The grisly fact that some mammals kill the young of their own species in order to gain an advantage is well-documented in biology. But it’s not something that Jessica Haines ever expected to witness in a serene and snowy forest in southwestern Yukon where she was studying red squirrels.
It was early 2014 and Dr. Haines, now a postdoctoral researcher at the University of Alberta, was conducting field work for her PhD. The work was part of a long-term study called the Kluane Red Squirrel Project, which has been running for more than 30 years in a white-spruce forest located off the Alaska Highway about two hours west of Whitehorse.
One day, while doing her rounds of individual squirrel territories scattered around the study site, Dr. Haines heard an incredible commotion in the trees. Following the noise, she came upon a tense standoff between a male squirrel and a female surrounded by her young. The animals were only metres away from her and easy to recognize because of the coloured tags that scientists had put in their ears for quick identification. Based on the tags, Dr. Haines knew that the male was intruding into the female’s territory.
Just then, the male lunged forward and killed one of the baby squirrels before her eyes. It was the first time any biologist had ever seen such behaviour in the boreal rodent, and Dr. Haines knew it.
“I was pretty shocked,” she said, reliving her feelings at making a discovery of such a gruesome nature. “It was exciting and kind of horrifying.”
Later, Dr. Haines found the body of another baby squirrel from the same litter. None of the original litter survived but the female gave birth to a second litter that season in which the babies were found to be the offspring of the male she had seen attacking the young.
Over the next several months, Dr. Haines was able to gather more evidence to show that what she had seen was not a freak event. Her findings, published Thursday in the journal Ecology, suggest that infanticide is a normal, if hard to spot, aspect of red squirrel behaviour.
More curious still, Dr. Haines and her colleagues propose a connection between the bloody practice and the ebb and flow of resources in the red squirrels’ forest environment. Only when there is likely to be plenty of food around do males target squirrel pups for a bloody assassination.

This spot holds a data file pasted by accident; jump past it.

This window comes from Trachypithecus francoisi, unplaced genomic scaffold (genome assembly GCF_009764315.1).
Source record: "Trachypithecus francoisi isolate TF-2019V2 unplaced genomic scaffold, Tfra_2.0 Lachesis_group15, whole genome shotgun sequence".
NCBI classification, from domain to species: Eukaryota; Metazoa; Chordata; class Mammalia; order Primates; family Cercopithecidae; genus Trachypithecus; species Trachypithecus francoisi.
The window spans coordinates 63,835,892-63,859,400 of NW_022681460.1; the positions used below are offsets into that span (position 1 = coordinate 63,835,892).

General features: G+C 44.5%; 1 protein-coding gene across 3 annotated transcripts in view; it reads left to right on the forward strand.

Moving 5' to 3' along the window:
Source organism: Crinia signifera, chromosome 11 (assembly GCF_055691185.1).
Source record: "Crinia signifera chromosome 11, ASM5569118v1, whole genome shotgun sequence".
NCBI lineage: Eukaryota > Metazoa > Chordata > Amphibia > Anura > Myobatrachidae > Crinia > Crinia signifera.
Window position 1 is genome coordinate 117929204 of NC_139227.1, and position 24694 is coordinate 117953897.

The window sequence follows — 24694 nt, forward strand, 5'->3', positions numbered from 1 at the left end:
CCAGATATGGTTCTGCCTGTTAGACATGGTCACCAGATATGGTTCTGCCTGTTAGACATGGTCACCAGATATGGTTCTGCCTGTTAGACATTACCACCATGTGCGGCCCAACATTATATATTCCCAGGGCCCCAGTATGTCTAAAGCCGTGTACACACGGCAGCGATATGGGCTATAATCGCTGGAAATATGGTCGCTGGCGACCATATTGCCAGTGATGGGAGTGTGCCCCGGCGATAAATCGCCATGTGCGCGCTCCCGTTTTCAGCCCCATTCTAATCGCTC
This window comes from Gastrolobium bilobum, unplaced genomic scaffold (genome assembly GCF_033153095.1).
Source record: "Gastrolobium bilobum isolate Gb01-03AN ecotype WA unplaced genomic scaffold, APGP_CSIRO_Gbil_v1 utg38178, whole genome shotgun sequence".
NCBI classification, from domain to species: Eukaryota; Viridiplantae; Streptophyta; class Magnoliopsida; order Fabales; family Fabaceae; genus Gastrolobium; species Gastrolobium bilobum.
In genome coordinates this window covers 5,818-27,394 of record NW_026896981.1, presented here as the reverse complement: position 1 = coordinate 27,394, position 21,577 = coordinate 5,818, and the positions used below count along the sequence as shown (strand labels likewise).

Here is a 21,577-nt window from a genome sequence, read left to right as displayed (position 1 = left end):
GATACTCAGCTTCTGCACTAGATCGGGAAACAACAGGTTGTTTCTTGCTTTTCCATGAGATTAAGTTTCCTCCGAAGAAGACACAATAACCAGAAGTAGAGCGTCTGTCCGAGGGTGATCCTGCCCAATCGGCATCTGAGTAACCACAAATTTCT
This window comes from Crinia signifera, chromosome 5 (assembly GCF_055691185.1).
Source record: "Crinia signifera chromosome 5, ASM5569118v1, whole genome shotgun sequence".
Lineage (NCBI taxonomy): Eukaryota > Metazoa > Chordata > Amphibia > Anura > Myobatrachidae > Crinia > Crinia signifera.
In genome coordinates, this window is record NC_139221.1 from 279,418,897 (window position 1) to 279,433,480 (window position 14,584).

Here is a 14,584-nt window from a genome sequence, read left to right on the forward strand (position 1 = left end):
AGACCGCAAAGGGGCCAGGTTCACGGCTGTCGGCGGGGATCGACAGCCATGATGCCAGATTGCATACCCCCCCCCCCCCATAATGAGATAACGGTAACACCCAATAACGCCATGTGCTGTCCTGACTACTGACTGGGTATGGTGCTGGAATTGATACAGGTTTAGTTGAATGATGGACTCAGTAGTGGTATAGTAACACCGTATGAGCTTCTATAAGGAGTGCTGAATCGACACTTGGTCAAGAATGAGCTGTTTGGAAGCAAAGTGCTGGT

To understand why, said Dr. Haines, it helps to know that female red squirrels mate during a relatively narrow window in the late winter. Each female may mate with a number of males, so that the litters that are born about a month later can have multiple fathers. But if a mother squirrel loses her young, she can give birth a second time in the same breeding season.
If food is likely to be scarce come fall, the delayed start could be fatal for the young squirrels that are born late in the season. The squirrels eat the seeds of white-spruce cones, which mature in late summer and which they gather and cache to survive the fall and winter.
“It’s really important to get that food source, especially if you’re a juvenile,” Dr. Haines said.
But when food is bountiful, even late-bloomers can survive. At such times, Dr. Haines reasons, it could be worth it for a male squirrel to kill off a female’s young in order to improve his chances of fathering her second litter.
Reinforcing this picture, Dr. Haines and her colleagues have found that infanticide by male red squirrels is a practice that only seems to occur during so-called “mast years” when the white spruce are especially productive.
“What’s neat is the squirrels can actually predict the food availability in the fall,” Dr. Haines said. “They already know in the spring if it’s going to be a mast year.”
Exactly how the squirrels discern this cue from the white spruce is unclear, but the researchers say this is what must trigger male squirrels to engage in their ruthless killing of unrelated young, something which does not occur during non-mast years for the spruce.
The discovery adds a new twist to the circumstances in which biologists have seen infanticide arise in mammal species, including some that are much more closely related to humans.
“I’m fascinated by this report,” said Sarah Hrdy, an anthropologist at the University of California in Davis who first documented infanticide by male langur monkeys in India in the 1970s and who is known for her books about mothering and infanticide among primates.
She observed that the masting phenomenon occurs across a range of tree species in different settings, including the oak trees of California, where infanticide occurs among birds. “I think this will probably generate more research on the interconnections between infanticide and masting,” she said.
Dr. Hrdy also praised the Canadian study for capturing the phenomenon so convincingly among the red squirrels.
“It’s really, really hard to observe infanticide in the wild,” she said.
Dr. Haines said the finding added to her own appreciation for how complex squirrel behaviour can be.
“They are really neat animals to work with and they also have all this amazing biology that we’re still learning about,” she said.